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 Ohio ALHN Site 1

 

Ohio ALHN Site 2

State Coordinator: Diane Neilson

 Ohio was admitted as the Union on March 1, 1803.   It is called "The Buckeye State."

 

 

History

 

“According to my understanding of the matter, the first German settlers of Washington County came from the Rhine Palatinate. They came to the United States in the summer of 1833, from the vicinity of Durkheim, a little city of some 6,000 inhabitants, located in the gap of the Valley of the Isenach a small stream flowing through the Hardt Mountains, and distant due west from Heidelberg about twenty miles. This is indeed an interesting region. Lord Thomas Babington Macaulay, years ago, while standing on the Geisberg, eminence a spur of the Black Forest just south of Heidelberg= and from which vantage he surveyed this beautiful and interesting landscape pronounced it the 'garden of Europe.'

 

The emigration of the Peters brothers to the United States was brought about in this wise. In 1832 there arose in the Palatinate and through the southern section of Germany a somewhat famous commotion among the peasantry, by which a demand was made of the then ruling authorities for a larger measure of liberty for the people. It was doubtless a preliminary symptom of the greater commotion that took place sixteen years later, in 1848, and which led to an actual and somewhat remarkable outbreak but which was crushed with a relentless hand by Emperor William, recently deceased, who as Crown Prince made himself famous as a soldier by the energy and skill with which he made an end of the movement of '48. That insurrection furnished the inspiring cause for emigration to the United States to Carl Schurz and General Franz Sigel- the latter of whom subsequently distinguished himself in our civil war in the military service of this country, while the former became famous, somewhat in the war, but more particularly in the civil service of the country, first in the United States Senate, afterwards as a Cabinet officer during the administration of President Hayes.” (Source: Ohio History, Volume 2, pp 52-53)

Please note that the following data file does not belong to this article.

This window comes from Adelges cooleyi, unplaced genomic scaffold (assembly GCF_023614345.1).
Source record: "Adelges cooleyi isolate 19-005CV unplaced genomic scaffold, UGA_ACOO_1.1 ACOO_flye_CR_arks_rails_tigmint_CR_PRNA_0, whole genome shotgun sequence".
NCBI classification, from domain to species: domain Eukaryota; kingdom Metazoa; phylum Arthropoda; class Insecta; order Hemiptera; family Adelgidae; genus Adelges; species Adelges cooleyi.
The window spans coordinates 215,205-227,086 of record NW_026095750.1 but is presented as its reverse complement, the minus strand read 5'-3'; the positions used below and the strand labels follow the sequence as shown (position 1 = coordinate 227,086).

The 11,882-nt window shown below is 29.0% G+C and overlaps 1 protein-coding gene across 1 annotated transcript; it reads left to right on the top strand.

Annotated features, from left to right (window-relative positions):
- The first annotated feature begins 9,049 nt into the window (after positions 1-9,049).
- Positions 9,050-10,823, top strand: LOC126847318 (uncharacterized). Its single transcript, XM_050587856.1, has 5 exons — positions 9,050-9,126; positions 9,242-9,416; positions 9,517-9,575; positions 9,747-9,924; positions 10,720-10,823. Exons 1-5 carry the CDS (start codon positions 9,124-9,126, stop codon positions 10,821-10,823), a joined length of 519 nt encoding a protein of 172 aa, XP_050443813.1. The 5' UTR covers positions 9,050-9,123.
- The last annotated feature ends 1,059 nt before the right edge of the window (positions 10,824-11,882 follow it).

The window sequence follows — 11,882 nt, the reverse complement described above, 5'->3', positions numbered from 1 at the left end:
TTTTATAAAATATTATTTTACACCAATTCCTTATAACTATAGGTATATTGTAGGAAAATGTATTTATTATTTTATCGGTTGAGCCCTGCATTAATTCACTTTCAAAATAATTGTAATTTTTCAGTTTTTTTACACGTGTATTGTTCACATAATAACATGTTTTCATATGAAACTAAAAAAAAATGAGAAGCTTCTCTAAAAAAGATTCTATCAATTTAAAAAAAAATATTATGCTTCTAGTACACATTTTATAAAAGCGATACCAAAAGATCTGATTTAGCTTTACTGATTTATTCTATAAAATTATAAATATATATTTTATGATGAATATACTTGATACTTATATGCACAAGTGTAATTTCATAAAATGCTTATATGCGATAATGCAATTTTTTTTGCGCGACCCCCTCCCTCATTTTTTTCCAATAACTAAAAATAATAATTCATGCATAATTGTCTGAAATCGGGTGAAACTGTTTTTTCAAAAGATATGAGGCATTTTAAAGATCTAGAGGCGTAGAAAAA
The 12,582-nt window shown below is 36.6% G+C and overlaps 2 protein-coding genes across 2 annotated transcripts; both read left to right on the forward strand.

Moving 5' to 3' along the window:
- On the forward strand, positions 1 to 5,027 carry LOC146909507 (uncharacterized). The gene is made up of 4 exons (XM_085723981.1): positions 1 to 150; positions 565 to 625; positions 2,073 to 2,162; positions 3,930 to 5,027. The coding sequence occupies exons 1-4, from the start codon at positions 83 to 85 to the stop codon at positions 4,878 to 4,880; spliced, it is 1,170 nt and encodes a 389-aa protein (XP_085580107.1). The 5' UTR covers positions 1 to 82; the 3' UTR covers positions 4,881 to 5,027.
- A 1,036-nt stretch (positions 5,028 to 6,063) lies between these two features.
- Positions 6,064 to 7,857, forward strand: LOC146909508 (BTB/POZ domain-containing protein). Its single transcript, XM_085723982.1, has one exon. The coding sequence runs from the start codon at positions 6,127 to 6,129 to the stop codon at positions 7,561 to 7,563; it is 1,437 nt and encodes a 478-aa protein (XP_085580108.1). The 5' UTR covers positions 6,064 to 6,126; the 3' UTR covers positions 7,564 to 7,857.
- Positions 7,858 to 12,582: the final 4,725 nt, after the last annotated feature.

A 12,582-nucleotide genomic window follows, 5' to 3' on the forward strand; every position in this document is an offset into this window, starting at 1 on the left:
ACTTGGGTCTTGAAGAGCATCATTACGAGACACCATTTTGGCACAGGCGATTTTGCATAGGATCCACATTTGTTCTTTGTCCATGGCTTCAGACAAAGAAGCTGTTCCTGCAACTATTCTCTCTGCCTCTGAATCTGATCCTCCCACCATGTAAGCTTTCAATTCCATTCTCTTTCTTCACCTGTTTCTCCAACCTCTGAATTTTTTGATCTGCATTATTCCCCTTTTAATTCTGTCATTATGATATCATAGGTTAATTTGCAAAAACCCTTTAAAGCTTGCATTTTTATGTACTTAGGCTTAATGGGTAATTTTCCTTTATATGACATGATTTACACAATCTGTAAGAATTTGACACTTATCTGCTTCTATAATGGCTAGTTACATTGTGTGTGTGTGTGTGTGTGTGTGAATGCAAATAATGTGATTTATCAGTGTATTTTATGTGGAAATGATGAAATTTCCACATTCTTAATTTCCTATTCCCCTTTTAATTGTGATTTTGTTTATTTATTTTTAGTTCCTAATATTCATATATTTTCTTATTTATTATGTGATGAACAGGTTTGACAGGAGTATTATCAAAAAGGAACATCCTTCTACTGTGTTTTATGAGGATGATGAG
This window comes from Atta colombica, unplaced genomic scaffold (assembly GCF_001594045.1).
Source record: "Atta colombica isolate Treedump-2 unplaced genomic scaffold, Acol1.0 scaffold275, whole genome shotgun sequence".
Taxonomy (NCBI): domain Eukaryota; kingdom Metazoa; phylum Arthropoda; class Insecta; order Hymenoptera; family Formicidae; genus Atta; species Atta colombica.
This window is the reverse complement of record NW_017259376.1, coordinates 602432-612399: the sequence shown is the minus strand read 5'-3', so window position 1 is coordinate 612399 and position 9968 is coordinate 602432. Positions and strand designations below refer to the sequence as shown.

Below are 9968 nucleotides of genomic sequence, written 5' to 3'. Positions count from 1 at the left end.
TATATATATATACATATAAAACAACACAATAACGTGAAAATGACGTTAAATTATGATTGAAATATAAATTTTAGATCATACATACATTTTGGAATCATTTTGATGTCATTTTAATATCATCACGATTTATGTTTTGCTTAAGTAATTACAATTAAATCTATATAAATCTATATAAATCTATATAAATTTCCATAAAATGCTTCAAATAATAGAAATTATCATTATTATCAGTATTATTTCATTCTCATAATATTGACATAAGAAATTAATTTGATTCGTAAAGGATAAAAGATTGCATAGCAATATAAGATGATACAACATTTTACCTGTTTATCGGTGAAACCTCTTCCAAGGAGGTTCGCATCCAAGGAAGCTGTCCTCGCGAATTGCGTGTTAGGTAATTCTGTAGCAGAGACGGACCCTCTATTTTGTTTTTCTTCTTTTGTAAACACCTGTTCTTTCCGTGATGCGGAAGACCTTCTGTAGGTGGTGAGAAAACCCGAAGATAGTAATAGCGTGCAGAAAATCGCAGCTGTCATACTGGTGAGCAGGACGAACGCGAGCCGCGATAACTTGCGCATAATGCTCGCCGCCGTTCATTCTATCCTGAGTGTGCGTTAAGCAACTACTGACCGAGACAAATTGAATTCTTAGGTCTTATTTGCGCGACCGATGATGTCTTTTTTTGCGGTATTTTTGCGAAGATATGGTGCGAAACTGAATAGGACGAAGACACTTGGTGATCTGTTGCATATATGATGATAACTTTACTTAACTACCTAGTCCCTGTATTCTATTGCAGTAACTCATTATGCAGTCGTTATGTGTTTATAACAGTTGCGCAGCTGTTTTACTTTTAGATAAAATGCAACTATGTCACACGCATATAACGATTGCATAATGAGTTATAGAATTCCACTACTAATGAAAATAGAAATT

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Additional Links

Ohio History Connection Collections Blog

 

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A Sense of Family: Genealogy Resources and Family History Discoveries by an Ohio Researcher